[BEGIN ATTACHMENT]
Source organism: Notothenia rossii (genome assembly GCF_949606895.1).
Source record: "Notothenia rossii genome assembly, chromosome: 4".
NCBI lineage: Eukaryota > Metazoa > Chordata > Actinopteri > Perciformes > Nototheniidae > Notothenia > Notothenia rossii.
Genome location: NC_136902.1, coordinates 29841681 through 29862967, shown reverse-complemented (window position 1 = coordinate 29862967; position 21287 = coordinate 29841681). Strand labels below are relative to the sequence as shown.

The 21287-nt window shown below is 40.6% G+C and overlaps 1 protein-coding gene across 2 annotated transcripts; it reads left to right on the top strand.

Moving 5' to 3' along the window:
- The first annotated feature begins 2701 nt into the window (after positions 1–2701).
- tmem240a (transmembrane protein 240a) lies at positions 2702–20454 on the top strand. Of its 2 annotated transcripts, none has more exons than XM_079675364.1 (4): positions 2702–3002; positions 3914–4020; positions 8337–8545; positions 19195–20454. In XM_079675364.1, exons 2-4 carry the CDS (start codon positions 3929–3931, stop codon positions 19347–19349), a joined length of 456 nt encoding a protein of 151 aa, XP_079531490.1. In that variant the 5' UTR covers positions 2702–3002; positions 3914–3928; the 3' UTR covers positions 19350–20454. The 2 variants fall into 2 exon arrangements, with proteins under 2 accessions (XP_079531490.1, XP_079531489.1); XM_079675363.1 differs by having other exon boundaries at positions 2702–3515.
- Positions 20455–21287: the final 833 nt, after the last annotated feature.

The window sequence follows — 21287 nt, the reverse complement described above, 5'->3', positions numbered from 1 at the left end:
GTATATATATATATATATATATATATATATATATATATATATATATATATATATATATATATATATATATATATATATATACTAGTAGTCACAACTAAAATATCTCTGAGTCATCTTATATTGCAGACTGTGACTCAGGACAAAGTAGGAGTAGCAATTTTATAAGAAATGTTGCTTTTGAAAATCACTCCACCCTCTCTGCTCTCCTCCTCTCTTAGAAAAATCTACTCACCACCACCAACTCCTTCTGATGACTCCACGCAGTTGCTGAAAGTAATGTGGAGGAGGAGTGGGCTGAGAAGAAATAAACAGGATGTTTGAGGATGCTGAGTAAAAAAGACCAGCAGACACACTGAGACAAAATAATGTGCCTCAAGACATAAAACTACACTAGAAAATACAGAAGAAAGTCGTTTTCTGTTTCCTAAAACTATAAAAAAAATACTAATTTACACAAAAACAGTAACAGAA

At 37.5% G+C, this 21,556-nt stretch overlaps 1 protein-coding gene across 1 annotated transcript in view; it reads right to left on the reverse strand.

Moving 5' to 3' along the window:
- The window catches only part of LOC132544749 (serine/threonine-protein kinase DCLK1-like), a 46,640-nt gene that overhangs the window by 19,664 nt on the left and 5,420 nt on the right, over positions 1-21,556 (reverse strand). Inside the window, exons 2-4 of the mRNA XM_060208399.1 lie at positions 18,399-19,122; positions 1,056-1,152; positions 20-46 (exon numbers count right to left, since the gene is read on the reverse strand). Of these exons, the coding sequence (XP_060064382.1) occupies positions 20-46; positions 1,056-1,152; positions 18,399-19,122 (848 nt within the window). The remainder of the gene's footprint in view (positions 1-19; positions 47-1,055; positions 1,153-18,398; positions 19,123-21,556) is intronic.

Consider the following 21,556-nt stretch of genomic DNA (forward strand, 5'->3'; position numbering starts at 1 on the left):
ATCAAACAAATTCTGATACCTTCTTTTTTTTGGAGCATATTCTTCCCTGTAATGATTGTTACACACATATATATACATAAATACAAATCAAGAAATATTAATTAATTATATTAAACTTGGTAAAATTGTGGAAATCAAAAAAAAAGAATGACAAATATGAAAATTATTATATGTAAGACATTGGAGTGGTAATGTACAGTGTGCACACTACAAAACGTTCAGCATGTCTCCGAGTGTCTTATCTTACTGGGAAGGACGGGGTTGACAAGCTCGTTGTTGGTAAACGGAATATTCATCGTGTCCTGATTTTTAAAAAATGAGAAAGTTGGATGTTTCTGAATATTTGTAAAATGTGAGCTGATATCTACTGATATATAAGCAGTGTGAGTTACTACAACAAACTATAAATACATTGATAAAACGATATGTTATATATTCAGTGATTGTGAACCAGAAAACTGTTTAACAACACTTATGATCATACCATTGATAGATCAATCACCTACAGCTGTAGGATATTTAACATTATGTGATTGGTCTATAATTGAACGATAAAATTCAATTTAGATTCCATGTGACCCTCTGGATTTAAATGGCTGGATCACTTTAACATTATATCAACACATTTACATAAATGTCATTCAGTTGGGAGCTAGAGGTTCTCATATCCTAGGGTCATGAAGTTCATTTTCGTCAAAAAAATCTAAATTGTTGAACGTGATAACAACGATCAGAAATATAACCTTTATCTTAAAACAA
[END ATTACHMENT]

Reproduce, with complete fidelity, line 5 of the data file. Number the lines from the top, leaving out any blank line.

The 21287-nt window shown below is 40.6% G+C and overlaps 1 protein-coding gene across 2 annotated transcripts; it reads left to right on the top strand.